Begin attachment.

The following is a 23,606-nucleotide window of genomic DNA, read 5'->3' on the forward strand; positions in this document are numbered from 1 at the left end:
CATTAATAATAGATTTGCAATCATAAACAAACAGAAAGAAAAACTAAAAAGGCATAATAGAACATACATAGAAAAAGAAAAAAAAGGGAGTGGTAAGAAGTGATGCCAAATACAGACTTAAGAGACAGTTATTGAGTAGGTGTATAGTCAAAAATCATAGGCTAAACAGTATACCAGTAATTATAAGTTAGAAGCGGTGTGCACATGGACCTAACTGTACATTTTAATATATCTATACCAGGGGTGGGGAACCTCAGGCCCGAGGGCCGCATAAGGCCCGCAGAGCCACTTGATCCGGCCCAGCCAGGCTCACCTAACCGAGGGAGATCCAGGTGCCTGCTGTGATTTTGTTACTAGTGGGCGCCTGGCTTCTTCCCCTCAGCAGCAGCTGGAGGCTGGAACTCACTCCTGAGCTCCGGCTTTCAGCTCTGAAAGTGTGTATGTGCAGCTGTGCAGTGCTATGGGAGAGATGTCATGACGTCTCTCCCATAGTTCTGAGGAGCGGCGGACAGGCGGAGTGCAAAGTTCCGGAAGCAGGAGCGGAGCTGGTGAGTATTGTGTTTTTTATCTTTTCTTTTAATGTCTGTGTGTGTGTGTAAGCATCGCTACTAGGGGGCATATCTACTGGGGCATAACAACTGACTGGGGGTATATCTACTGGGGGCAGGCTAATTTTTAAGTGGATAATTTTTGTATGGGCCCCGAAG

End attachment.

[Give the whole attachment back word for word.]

The following is a 23,606-nucleotide window of genomic DNA, read 5'->3' on the forward strand; positions in this document are numbered from 1 at the left end:
CATTAATAATAGATTTGCAATCATAAACAAACAGAAAGAAAAACTAAAAAGGCATAATAGAACATACATAGAAAAAGAAAAAAAAGGGAGTGGTAAGAAGTGATGCCAAATACAGACTTAAGAGACAGTTATTGAGTAGGTGTATAGTCAAAAATCATAGGCTAAACAGTATACCAGTAATTATAAGTTAGAAGCGGTGTGCACATGGACCTAACTGTACATTTTAATATATCTATACCAGGGGTGGGGAACCTCAGGCCCGAGGGCCGCATAAGGCCCGCAGAGCCACTTGATCCGGCCCAGCCAGGCTCACCTAACCGAGGGAGATCCAGGTGCCTGCTGTGATTTTGTTACTAGTGGGCGCCTGGCTTCTTCCCCTCAGCAGCAGCTGGAGGCTGGAACTCACTCCTGAGCTCCGGCTTTCAGCTCTGAAAGTGTGTATGTGCAGCTGTGCAGTGCTATGGGAGAGATGTCATGACGTCTCTCCCATAGTTCTGAGGAGCGGCGGACAGGCGGAGTGCAAAGTTCCGGAAGCAGGAGCGGAGCTGGTGAGTATTGTGTTTTTTATCTTTTCTTTTAATGTCTGTGTGTGTGTGTAAGCATCGCTACTAGGGGGCATATCTACTGGGGCATAACAACTGACTGGGGGTATATCTACTGGGGGCAGGCTAATTTTTAAGTGGATAATTTTTGTATGGGCCCCGAAG